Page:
A journey to the heart of smart mobility

Can mobility be smart? Yes, when it integrates transport, infrastructure and digital solutions. The objective is to make travel safer, cleaner and more efficient. This approach is winning over numerous cities around the world, to make urban life more… human?

Smart cities : the future is now

San Francisco, Dubai, Helsinki, Barcelona... These cities are fantastic examples of smart mobility. Through the bold use of data, they manage to optimize travel, waste management and their energy consumption.

Did you know that cities are becoming smarter. These smart cities have understood that they can harness new technologies to improve the quality of services provided to their inhabitants and reduce their carbon footprint as well as their costs. From energy networks to waste management, school occupancy and mobility – everything is tracked, measured and analyzed.

Mobility, in particular, is a major headache for cities around the world, gridlocked with traffic jams which slow down inhabitants’ lives and pollute their lungs. San Francisco, in the United States, is no exception. Several years ago, the Californian city began to tackle the problem via its Municipal Transportation Agency. These initiatives aim to reduce urban congestion, particularly by adopting measures placing the megalopolis among the select group of “smart cities”.

The municipal authorities have established a solution providing inhabitants with real-time information on the availability of parking spaces, while dynamic pricing encourages drivers to prioritize their use. A smart traffic light system also attempts to reduce congestion.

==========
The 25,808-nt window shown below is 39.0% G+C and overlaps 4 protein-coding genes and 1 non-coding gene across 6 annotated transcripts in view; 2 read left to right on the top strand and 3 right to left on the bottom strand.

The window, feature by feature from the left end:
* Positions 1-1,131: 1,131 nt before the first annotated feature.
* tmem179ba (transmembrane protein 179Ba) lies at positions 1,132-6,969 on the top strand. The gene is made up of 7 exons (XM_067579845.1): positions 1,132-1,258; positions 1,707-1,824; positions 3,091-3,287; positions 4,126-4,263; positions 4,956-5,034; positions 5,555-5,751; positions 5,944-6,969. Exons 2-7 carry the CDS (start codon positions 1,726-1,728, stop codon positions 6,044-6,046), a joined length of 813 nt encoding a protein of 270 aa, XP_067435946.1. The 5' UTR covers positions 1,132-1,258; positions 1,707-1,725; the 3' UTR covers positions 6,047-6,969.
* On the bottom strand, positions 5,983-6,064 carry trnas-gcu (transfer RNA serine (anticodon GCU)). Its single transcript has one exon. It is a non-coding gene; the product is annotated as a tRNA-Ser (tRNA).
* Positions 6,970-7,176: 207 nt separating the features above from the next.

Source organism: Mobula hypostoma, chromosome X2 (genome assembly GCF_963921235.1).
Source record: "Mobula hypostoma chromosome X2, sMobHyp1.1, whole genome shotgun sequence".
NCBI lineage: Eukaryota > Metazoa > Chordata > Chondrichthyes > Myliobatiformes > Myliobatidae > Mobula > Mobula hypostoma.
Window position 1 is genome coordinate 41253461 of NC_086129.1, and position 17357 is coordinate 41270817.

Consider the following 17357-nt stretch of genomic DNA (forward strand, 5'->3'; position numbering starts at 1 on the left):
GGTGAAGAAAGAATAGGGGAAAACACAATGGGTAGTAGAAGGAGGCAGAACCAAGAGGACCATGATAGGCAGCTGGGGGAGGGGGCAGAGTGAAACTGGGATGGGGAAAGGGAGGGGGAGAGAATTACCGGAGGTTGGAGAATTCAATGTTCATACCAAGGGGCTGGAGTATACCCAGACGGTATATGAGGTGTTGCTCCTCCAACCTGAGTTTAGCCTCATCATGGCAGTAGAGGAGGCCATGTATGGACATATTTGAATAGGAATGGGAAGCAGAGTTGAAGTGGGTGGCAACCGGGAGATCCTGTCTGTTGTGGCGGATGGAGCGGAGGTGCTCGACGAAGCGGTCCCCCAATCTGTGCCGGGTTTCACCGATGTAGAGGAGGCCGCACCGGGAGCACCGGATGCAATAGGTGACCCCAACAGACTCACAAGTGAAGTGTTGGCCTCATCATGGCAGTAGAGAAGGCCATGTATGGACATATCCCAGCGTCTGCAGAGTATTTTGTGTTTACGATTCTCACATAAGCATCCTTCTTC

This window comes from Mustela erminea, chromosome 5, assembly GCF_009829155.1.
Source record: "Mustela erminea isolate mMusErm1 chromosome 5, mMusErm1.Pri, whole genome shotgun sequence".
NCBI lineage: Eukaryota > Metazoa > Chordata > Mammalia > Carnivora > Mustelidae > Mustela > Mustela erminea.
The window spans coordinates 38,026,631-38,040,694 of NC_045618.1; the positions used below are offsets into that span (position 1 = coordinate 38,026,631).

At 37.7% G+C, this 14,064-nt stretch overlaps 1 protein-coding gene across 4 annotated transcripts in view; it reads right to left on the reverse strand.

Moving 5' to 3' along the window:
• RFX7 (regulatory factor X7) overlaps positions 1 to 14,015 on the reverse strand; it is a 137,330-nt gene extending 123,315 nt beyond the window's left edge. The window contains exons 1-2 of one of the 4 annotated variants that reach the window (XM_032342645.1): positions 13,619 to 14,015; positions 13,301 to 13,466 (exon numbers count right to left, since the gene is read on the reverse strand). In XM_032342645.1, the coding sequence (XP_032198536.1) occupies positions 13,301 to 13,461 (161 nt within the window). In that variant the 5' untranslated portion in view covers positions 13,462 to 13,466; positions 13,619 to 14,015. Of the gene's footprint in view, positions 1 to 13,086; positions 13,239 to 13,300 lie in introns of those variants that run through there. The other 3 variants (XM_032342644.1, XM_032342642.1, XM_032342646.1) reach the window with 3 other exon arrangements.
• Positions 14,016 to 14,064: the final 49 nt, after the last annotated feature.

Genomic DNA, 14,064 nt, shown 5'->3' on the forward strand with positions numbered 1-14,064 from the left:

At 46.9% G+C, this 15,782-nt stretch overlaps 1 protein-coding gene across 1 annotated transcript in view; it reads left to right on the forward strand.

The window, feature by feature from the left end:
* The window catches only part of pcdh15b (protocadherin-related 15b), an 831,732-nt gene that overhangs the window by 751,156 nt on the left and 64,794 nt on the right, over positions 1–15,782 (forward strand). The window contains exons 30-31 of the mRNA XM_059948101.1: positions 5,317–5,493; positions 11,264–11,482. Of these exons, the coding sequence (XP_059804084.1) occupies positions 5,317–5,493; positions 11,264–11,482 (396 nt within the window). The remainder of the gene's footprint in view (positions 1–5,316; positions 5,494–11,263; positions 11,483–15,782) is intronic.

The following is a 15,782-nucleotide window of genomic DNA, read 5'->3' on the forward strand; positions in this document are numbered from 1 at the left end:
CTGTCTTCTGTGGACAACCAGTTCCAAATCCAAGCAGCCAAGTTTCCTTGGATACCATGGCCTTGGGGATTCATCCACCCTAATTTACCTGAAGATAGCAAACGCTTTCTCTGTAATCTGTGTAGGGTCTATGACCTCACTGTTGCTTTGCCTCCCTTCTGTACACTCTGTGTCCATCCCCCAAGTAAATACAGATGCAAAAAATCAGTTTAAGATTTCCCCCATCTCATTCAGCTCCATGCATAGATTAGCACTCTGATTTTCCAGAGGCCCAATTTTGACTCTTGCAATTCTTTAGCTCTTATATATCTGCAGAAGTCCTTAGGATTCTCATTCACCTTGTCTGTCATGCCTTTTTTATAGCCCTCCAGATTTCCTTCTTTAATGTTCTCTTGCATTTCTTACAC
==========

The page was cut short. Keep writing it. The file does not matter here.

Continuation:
Data at the heart of smart cities

In 2009, the city launched an “open data” initiative to increase the transparency of municipal data. Any company is free to analyze this data before potentially developing an app to optimize transport time from one point in the city to another.

In Barcelona, the same open data approach has led to the release of numerous apps. App&Town, for example, calculates the best possible routes between two points, while Bicing provides information about the availability of self-service bikes.

This data has enabled the city of Barcelona to create a smart waste management system, which uses sensors fitted to skips to detect when they are full. The results speak for themselves, with a sharp reduction in journeys carried out by waste collection trucks. The Catalan capital has also created an underground system, involving 40km of tubes to transport waste to collection centers. The more tubes, the fewer trucks!

For modern cities, being smart is an investment which gives back space to its residents and users. According to a study published by Juniper Networks, these smart urban mobility projects have the capacity to free up almost 60 hours of inhabitants’ time. Open data is among the top ways of meeting this target, at 31 hours, followed by smart traffic management systems (19.4 hours) and systems enabling coordination of different means of transports (7.8 hours).

From the hyperloop to flying taxis

In 2013, the smart and futuristic city of Dubai launched its Dubai Smart City project. The ambition is quite simply to be exemplary in terms of smart cities and transport innovation. In some parts of the city, it has launched an on-demand bus service available to passengers who download a dedicated mobile app, reserve the bus and pay online, as with a taxi or private-hire car service.